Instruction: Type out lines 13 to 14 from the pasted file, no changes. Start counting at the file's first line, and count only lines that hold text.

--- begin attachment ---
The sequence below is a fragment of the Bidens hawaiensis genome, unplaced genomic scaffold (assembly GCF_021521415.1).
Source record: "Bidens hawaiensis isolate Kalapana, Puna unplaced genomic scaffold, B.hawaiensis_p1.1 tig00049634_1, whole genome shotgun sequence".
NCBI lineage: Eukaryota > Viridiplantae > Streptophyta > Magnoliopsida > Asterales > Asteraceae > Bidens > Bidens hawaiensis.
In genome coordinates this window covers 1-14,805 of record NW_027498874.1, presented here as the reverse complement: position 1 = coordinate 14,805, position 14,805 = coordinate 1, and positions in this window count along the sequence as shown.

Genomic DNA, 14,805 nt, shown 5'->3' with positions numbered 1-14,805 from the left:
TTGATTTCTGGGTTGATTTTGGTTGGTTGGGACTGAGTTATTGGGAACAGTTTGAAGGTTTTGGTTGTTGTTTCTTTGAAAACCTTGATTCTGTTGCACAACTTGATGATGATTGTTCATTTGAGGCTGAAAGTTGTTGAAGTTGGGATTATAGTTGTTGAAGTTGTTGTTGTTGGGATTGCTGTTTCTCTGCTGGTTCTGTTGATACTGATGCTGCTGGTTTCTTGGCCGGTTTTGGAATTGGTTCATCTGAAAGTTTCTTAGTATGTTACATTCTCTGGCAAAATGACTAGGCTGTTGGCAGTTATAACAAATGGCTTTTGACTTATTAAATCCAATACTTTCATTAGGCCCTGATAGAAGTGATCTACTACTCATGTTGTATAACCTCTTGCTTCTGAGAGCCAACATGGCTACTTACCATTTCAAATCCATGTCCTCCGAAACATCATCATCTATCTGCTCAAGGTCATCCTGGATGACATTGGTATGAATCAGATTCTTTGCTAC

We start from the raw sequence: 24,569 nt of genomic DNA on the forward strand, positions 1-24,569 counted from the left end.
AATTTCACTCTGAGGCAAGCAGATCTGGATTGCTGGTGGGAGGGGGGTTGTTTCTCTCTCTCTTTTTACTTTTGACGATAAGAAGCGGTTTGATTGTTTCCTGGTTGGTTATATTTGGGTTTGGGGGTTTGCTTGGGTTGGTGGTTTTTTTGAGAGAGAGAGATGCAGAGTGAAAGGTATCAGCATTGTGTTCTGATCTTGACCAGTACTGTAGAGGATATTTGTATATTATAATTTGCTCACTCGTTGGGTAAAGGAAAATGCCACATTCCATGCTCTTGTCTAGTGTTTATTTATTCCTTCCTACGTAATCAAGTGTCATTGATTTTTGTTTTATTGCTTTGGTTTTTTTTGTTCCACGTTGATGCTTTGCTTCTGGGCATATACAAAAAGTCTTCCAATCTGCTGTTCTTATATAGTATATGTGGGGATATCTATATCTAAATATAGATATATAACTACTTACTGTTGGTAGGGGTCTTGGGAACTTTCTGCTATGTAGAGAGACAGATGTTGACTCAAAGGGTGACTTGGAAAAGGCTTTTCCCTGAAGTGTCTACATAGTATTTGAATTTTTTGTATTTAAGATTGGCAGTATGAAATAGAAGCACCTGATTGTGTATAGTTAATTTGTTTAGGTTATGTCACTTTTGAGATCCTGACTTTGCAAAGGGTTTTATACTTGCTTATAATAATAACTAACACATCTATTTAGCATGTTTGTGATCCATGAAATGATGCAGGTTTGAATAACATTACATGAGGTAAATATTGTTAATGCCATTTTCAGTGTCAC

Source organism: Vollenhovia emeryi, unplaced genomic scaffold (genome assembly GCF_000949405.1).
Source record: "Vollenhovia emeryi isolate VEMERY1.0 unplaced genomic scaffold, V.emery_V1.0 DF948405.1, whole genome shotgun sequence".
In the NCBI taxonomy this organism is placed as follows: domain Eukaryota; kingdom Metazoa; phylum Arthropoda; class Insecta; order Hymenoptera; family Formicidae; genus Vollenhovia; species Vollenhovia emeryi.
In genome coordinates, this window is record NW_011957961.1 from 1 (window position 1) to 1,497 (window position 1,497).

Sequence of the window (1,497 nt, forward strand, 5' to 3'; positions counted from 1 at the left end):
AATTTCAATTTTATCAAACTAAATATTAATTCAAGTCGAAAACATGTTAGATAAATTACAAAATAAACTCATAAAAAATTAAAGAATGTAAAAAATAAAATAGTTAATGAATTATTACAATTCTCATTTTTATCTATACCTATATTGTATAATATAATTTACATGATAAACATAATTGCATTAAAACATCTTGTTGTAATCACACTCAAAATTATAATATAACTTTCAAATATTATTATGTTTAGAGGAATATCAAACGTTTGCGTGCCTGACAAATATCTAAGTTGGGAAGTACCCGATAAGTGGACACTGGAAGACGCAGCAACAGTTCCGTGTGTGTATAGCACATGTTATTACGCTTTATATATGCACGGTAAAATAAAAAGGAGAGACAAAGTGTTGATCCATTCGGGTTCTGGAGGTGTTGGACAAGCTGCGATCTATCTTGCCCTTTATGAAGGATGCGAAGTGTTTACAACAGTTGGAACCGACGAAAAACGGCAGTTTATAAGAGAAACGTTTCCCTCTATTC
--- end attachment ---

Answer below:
Sequence of the window (1,497 nt, forward strand, 5' to 3'; positions counted from 1 at the left end):
AATTTCAATTTTATCAAACTAAATATTAATTCAAGTCGAAAACATGTTAGATAAATTACAAAATAAACTCATAAAAAATTAAAGAATGTAAAAAATAAAATAGTTAATGAATTATTACAATTCTCATTTTTATCTATACCTATATTGTATAATATAATTTACATGATAAACATAATTGCATTAAAACATCTTGTTGTAATCACACTCAAAATTATAATATAACTTTCAAATATTATTATGTTTAGAGGAATATCAAACGTTTGCGTGCCTGACAAATATCTAAGTTGGGAAGTACCCGATAAGTGGACACTGGAAGACGCAGCAACAGTTCCGTGTGTGTATAGCACATGTTATTACGCTTTATATATGCACGGTAAAATAAAAAGGAGAGACAAAGTGTTGATCCATTCGGGTTCTGGAGGTGTTGGACAAGCTGCGATCTATCTTGCCCTTTATGAAGGATGCGAAGTGTTTACAACAGTTGGAACCGACGAAAAACGGCAGTTTATAAGAGAAACGTTTCCCTCTATTC